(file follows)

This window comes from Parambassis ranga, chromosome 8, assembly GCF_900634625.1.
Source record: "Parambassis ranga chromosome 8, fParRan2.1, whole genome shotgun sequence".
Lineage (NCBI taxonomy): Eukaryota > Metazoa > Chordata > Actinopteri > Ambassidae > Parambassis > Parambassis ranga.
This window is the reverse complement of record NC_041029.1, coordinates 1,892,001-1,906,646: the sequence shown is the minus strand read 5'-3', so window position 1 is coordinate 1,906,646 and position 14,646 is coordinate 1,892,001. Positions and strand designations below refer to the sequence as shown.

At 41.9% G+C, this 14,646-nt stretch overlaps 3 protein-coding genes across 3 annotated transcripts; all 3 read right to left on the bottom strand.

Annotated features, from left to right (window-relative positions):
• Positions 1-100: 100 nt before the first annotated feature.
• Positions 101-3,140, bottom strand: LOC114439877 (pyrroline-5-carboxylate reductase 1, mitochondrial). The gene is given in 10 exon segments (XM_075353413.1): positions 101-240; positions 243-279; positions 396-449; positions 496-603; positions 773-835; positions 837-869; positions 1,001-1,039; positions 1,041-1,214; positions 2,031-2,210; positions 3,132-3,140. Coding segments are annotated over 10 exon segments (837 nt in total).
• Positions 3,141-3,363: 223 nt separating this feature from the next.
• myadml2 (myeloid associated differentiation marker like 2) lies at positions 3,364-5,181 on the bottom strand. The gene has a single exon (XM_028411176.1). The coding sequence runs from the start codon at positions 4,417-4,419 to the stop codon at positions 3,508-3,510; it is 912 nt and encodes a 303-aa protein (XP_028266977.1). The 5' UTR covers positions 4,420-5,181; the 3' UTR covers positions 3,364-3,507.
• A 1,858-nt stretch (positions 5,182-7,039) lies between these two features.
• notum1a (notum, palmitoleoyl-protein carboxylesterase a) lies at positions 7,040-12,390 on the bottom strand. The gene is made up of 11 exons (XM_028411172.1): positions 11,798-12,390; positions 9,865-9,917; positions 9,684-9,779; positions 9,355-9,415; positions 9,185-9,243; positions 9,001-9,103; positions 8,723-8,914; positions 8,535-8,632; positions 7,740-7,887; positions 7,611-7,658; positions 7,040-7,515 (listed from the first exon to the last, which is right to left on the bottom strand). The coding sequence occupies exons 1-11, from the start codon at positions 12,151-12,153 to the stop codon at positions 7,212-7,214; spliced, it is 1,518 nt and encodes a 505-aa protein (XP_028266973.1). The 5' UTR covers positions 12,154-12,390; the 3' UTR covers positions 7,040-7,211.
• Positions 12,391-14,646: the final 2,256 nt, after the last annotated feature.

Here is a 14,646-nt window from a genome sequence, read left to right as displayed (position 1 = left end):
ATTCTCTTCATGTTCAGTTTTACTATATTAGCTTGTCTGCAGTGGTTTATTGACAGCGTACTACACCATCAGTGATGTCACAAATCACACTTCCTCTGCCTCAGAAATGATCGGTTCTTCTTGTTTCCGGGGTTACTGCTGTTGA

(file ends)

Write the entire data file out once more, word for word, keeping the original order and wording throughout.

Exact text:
This window comes from Parambassis ranga, chromosome 8, assembly GCF_900634625.1.
Source record: "Parambassis ranga chromosome 8, fParRan2.1, whole genome shotgun sequence".
Lineage (NCBI taxonomy): Eukaryota > Metazoa > Chordata > Actinopteri > Ambassidae > Parambassis > Parambassis ranga.
This window is the reverse complement of record NC_041029.1, coordinates 1,892,001-1,906,646: the sequence shown is the minus strand read 5'-3', so window position 1 is coordinate 1,906,646 and position 14,646 is coordinate 1,892,001. Positions and strand designations below refer to the sequence as shown.

At 41.9% G+C, this 14,646-nt stretch overlaps 3 protein-coding genes across 3 annotated transcripts; all 3 read right to left on the bottom strand.

Annotated features, from left to right (window-relative positions):
• Positions 1-100: 100 nt before the first annotated feature.
• Positions 101-3,140, bottom strand: LOC114439877 (pyrroline-5-carboxylate reductase 1, mitochondrial). The gene is given in 10 exon segments (XM_075353413.1): positions 101-240; positions 243-279; positions 396-449; positions 496-603; positions 773-835; positions 837-869; positions 1,001-1,039; positions 1,041-1,214; positions 2,031-2,210; positions 3,132-3,140. Coding segments are annotated over 10 exon segments (837 nt in total).
• Positions 3,141-3,363: 223 nt separating this feature from the next.
• myadml2 (myeloid associated differentiation marker like 2) lies at positions 3,364-5,181 on the bottom strand. The gene has a single exon (XM_028411176.1). The coding sequence runs from the start codon at positions 4,417-4,419 to the stop codon at positions 3,508-3,510; it is 912 nt and encodes a 303-aa protein (XP_028266977.1). The 5' UTR covers positions 4,420-5,181; the 3' UTR covers positions 3,364-3,507.
• A 1,858-nt stretch (positions 5,182-7,039) lies between these two features.
• notum1a (notum, palmitoleoyl-protein carboxylesterase a) lies at positions 7,040-12,390 on the bottom strand. The gene is made up of 11 exons (XM_028411172.1): positions 11,798-12,390; positions 9,865-9,917; positions 9,684-9,779; positions 9,355-9,415; positions 9,185-9,243; positions 9,001-9,103; positions 8,723-8,914; positions 8,535-8,632; positions 7,740-7,887; positions 7,611-7,658; positions 7,040-7,515 (listed from the first exon to the last, which is right to left on the bottom strand). The coding sequence occupies exons 1-11, from the start codon at positions 12,151-12,153 to the stop codon at positions 7,212-7,214; spliced, it is 1,518 nt and encodes a 505-aa protein (XP_028266973.1). The 5' UTR covers positions 12,154-12,390; the 3' UTR covers positions 7,040-7,211.
• Positions 12,391-14,646: the final 2,256 nt, after the last annotated feature.

Here is a 14,646-nt window from a genome sequence, read left to right as displayed (position 1 = left end):
ATTCTCTTCATGTTCAGTTTTACTATATTAGCTTGTCTGCAGTGGTTTATTGACAGCGTACTACACCATCAGTGATGTCACAAATCACACTTCCTCTGCCTCAGAAATGATCGGTTCTTCTTGTTTCCGGGGTTACTGCTGTTGA